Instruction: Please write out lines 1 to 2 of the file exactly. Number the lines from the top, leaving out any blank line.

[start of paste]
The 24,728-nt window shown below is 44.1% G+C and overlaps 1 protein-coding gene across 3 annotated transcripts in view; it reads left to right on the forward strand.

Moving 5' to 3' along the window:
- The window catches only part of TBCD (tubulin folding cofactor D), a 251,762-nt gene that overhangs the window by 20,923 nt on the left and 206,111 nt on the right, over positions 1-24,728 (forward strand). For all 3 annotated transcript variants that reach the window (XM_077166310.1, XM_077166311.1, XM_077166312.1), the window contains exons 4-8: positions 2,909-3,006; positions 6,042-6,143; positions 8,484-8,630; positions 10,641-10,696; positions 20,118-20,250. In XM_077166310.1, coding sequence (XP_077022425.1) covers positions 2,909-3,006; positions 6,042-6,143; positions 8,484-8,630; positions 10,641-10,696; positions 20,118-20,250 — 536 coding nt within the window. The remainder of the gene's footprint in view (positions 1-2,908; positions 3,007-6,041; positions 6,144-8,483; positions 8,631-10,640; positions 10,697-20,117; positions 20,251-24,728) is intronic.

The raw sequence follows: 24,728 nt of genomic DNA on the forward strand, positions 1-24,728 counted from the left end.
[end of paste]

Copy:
The 24,728-nt window shown below is 44.1% G+C and overlaps 1 protein-coding gene across 3 annotated transcripts in view; it reads left to right on the forward strand.

Moving 5' to 3' along the window: